Pollinators and CCC
CCC recognizes the important role that pollinators play in our lives. Since 2017, CCC has increased the number of native plants across its campuses and centers through the installation of pollinator gardens and native grass plantings.
The plants chosen are native to Nebraska, making them hardy, low-maintenance, able to endure cold and windy winters as well as hot and humid summers. Plants were chosen to bloom throughout three seasons to attract pollinator insects.
On May 11, 2017, Central Community College's Grand Island Campus was named a Bee Campus USA. Our campus became the 29th school in the U.S. to be given this designation. Later, the college as a whole became designated as a Bee Campus and is currently the only one in the state of Nebraska.
The Bee Campus USA program endorses a set of commitments, defined in an application, for creating sustainable habitats for pollinators, which are vital to feeding the planet. 1 in every 3 bites of food we eat is courtesy of insect pollination. Equally important, 90% of all wild plants and trees rely on pollinators for the survival of their species. Pollinators are facing global declines due to loss of habitat essential for food and shelter, diseases and parasites, and inappropriate pesticide use. Bee Campuses work to protect pollinators by raising awareness, enhancing pollinator habitats, and celebrating achievements.
Thanks to a grant from the Nebraska Statewide Arboretum, the Columbus Campus added a pollinator garden in August 2017. It is located south of the Facilities Management Office near the orchard trees. The garden is approximately 7,200 square feet and has about 1,460 flowers, grasses and shrubs.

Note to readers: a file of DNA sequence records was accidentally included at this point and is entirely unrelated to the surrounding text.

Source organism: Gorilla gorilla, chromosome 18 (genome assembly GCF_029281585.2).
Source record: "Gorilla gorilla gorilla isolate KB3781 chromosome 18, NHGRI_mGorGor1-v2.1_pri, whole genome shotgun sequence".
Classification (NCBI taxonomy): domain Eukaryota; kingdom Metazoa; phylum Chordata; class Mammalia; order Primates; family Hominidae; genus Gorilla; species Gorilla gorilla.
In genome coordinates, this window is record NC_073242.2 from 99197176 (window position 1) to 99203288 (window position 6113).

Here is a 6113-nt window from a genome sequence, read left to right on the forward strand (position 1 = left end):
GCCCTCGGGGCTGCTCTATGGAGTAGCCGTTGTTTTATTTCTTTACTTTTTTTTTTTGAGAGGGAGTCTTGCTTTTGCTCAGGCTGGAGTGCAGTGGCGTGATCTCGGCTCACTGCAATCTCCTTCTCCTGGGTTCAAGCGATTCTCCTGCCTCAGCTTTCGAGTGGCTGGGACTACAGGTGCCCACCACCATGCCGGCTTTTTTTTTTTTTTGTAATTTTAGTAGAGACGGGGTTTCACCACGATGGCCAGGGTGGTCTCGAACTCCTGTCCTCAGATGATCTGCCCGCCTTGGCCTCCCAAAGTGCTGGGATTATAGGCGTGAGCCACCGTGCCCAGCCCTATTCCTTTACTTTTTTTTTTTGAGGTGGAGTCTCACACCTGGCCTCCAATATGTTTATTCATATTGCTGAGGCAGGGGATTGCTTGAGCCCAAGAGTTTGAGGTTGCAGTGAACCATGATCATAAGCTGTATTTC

For our Columbus Earth Month Event in 2023, we added a super bloom box from Nebraska Statewide Arboretum to the pollinator garden. We added several different species including Joe Pye Weed, Sideoats Grama, and a variety of Asters.
The Grand Island Campus had a new green space added in the fall of 2022 right outside the Administration Building. Several native species of trees, shrubs and plants such as Snowdrift Crabapple, Chinkapin Oak, Eastern Redbud, Snowberry, Baby Viburnum and Husker Red Penstemon.
In Spring 2017, two beehives were added to the Hastings campus to further enhance the educational experience with pollinators. One hive is located near the Pawnee corn garden and is managed by the Hastings campus culinary instructor. The second hive is located near the service road and is managed by the Hastings campus agribusiness instructor.
The Hastings HMRM program received a CCC mini-grant for a pollinator garden and planted it in summer 2017. The garden is by the east side of the Dawson Building. It is near the HMRM vegetable garden, which will in turn benefit from the pollinators.
In the fall of 2022, the Environmental Sustainability staff helped the Ord Learning Center to extend the Ord Pollinator garden, doubling the garden in size. In the following spring, the garden was again extended to cover just under 1,000 square feet, right along the Aubles Pond and Nature Trail. A few species of the plants added include Big bluestem, Sideoats Grama, Milkweed, Aster, Bee Balm and Horsemint.
We host an Earth Month event on the Grand Island, Kearney, Hastings and Columbus campus annually in April. Each event consists of sustainable craft making, composting demonstrations, and an expo for student’s state fair projects.
The Environmental Sustainability Office (ESO) at CCC has been actively working to restore and add new pollinator habitat around all campus locations and would like to share sources to serve our students and community. Whether you have a few feet of yard or a few hundred acres that are in need of landscaping, you too can create a vibrant and low maintenance habitat for pollinators! Below we have added some of our favorite resources to help point you in the right direction to identify species and create a successful pollinator garden!
1). Xerces Society – a nonprofit environmental organization
2). Nebraska Statewide Arboretum
4) Homegrown National Park
5). Plant Net is also a great resource to use for identifying plants. It’s free to download and you can use it right from your phone.
Environmental Sustainability Director